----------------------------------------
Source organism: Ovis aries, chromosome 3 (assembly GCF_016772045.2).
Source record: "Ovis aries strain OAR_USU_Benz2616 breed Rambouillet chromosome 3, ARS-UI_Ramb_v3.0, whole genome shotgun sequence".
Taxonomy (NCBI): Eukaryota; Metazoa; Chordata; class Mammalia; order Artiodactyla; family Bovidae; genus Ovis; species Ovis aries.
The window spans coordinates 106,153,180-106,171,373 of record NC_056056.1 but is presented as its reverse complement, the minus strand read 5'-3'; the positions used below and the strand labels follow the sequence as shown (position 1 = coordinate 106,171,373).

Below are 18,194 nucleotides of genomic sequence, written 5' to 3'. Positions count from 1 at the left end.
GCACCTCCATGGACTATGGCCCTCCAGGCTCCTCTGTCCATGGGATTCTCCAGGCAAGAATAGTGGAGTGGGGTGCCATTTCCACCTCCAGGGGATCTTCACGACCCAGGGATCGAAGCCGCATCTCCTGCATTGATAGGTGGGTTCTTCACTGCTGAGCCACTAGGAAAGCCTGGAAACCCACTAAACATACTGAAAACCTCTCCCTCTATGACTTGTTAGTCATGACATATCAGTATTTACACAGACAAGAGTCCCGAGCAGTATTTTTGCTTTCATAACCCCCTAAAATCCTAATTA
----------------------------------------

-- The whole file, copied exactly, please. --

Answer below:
Source organism: Ovis aries, chromosome 3 (assembly GCF_016772045.2).
Source record: "Ovis aries strain OAR_USU_Benz2616 breed Rambouillet chromosome 3, ARS-UI_Ramb_v3.0, whole genome shotgun sequence".
Taxonomy (NCBI): Eukaryota; Metazoa; Chordata; class Mammalia; order Artiodactyla; family Bovidae; genus Ovis; species Ovis aries.
The window spans coordinates 106,153,180-106,171,373 of record NC_056056.1 but is presented as its reverse complement, the minus strand read 5'-3'; the positions used below and the strand labels follow the sequence as shown (position 1 = coordinate 106,171,373).

Below are 18,194 nucleotides of genomic sequence, written 5' to 3'. Positions count from 1 at the left end.
GCACCTCCATGGACTATGGCCCTCCAGGCTCCTCTGTCCATGGGATTCTCCAGGCAAGAATAGTGGAGTGGGGTGCCATTTCCACCTCCAGGGGATCTTCACGACCCAGGGATCGAAGCCGCATCTCCTGCATTGATAGGTGGGTTCTTCACTGCTGAGCCACTAGGAAAGCCTGGAAACCCACTAAACATACTGAAAACCTCTCCCTCTATGACTTGTTAGTCATGACATATCAGTATTTACACAGACAAGAGTCCCGAGCAGTATTTTTGCTTTCATAACCCCCTAAAATCCTAATTA